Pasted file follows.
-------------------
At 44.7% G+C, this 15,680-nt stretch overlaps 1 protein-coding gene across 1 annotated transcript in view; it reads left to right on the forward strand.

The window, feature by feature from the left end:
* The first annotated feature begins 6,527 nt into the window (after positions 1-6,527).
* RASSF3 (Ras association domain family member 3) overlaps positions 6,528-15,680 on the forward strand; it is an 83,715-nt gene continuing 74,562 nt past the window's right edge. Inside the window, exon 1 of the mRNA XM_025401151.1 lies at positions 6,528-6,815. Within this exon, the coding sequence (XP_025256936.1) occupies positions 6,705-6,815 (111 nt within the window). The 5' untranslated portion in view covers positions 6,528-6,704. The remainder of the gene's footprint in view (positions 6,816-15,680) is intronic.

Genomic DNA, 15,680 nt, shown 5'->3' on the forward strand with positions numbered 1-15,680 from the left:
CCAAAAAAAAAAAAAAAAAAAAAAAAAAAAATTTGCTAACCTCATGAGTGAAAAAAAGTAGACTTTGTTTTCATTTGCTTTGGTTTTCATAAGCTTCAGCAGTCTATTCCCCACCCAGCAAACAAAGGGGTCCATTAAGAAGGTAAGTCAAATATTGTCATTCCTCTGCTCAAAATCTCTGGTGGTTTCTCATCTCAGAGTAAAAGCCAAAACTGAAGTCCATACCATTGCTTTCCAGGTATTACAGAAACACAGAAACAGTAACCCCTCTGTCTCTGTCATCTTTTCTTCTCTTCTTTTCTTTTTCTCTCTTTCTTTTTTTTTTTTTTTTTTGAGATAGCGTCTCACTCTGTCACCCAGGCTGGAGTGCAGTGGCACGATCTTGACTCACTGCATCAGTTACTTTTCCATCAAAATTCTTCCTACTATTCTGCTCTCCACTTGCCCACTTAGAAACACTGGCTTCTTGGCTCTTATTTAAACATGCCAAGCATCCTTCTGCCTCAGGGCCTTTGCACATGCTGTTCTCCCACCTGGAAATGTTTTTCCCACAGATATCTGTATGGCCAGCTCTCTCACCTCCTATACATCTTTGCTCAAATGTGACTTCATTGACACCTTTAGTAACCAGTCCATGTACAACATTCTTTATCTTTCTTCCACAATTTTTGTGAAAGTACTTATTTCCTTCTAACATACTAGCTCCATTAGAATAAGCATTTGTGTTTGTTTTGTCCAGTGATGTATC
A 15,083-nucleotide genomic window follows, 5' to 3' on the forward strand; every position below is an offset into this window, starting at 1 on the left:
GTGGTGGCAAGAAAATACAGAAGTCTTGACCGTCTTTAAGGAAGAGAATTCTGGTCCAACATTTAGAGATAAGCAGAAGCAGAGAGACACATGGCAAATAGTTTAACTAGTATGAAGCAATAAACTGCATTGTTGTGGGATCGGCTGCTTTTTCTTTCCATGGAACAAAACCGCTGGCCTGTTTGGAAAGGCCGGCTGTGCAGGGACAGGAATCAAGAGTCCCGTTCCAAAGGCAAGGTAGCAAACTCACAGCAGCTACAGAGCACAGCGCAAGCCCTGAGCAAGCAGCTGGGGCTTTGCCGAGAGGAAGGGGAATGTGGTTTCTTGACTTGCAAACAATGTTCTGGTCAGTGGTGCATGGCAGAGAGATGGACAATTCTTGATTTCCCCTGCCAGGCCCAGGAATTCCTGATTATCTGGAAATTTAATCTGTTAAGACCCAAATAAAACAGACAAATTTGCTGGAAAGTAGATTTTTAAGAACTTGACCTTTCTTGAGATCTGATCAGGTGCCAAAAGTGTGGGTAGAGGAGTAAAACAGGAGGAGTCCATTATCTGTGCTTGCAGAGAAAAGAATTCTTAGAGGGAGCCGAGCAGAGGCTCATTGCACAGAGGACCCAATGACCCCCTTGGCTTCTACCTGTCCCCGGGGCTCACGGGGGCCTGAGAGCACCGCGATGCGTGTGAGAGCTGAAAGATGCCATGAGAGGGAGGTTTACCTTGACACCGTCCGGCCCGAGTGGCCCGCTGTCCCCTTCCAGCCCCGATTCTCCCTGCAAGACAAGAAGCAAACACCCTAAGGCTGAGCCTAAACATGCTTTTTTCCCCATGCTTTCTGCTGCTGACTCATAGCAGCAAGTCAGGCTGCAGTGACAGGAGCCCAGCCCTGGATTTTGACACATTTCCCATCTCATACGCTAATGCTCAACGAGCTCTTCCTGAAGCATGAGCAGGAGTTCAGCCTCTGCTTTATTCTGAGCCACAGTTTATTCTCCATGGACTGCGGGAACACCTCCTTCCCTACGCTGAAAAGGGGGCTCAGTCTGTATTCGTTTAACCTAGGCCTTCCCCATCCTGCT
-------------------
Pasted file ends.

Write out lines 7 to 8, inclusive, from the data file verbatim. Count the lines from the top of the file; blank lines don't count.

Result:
A 15,083-nucleotide genomic window follows, 5' to 3' on the forward strand; every position below is an offset into this window, starting at 1 on the left:
GTGGTGGCAAGAAAATACAGAAGTCTTGACCGTCTTTAAGGAAGAGAATTCTGGTCCAACATTTAGAGATAAGCAGAAGCAGAGAGACACATGGCAAATAGTTTAACTAGTATGAAGCAATAAACTGCATTGTTGTGGGATCGGCTGCTTTTTCTTTCCATGGAACAAAACCGCTGGCCTGTTTGGAAAGGCCGGCTGTGCAGGGACAGGAATCAAGAGTCCCGTTCCAAAGGCAAGGTAGCAAACTCACAGCAGCTACAGAGCACAGCGCAAGCCCTGAGCAAGCAGCTGGGGCTTTGCCGAGAGGAAGGGGAATGTGGTTTCTTGACTTGCAAACAATGTTCTGGTCAGTGGTGCATGGCAGAGAGATGGACAATTCTTGATTTCCCCTGCCAGGCCCAGGAATTCCTGATTATCTGGAAATTTAATCTGTTAAGACCCAAATAAAACAGACAAATTTGCTGGAAAGTAGATTTTTAAGAACTTGACCTTTCTTGAGATCTGATCAGGTGCCAAAAGTGTGGGTAGAGGAGTAAAACAGGAGGAGTCCATTATCTGTGCTTGCAGAGAAAAGAATTCTTAGAGGGAGCCGAGCAGAGGCTCATTGCACAGAGGACCCAATGACCCCCTTGGCTTCTACCTGTCCCCGGGGCTCACGGGGGCCTGAGAGCACCGCGATGCGTGTGAGAGCTGAAAGATGCCATGAGAGGGAGGTTTACCTTGACACCGTCCGGCCCGAGTGGCCCGCTGTCCCCTTCCAGCCCCGATTCTCCCTGCAAGACAAGAAGCAAACACCCTAAGGCTGAGCCTAAACATGCTTTTTTCCCCATGCTTTCTGCTGCTGACTCATAGCAGCAAGTCAGGCTGCAGTGACAGGAGCCCAGCCCTGGATTTTGACACATTTCCCATCTCATACGCTAATGCTCAACGAGCTCTTCCTGAAGCATGAGCAGGAGTTCAGCCTCTGCTTTATTCTGAGCCACAGTTTATTCTCCATGGACTGCGGGAACACCTCCTTCCCTACGCTGAAAAGGGGGCTCAGTCTGTATTCGTTTAACCTAGGCCTTCCCCATCCTGCT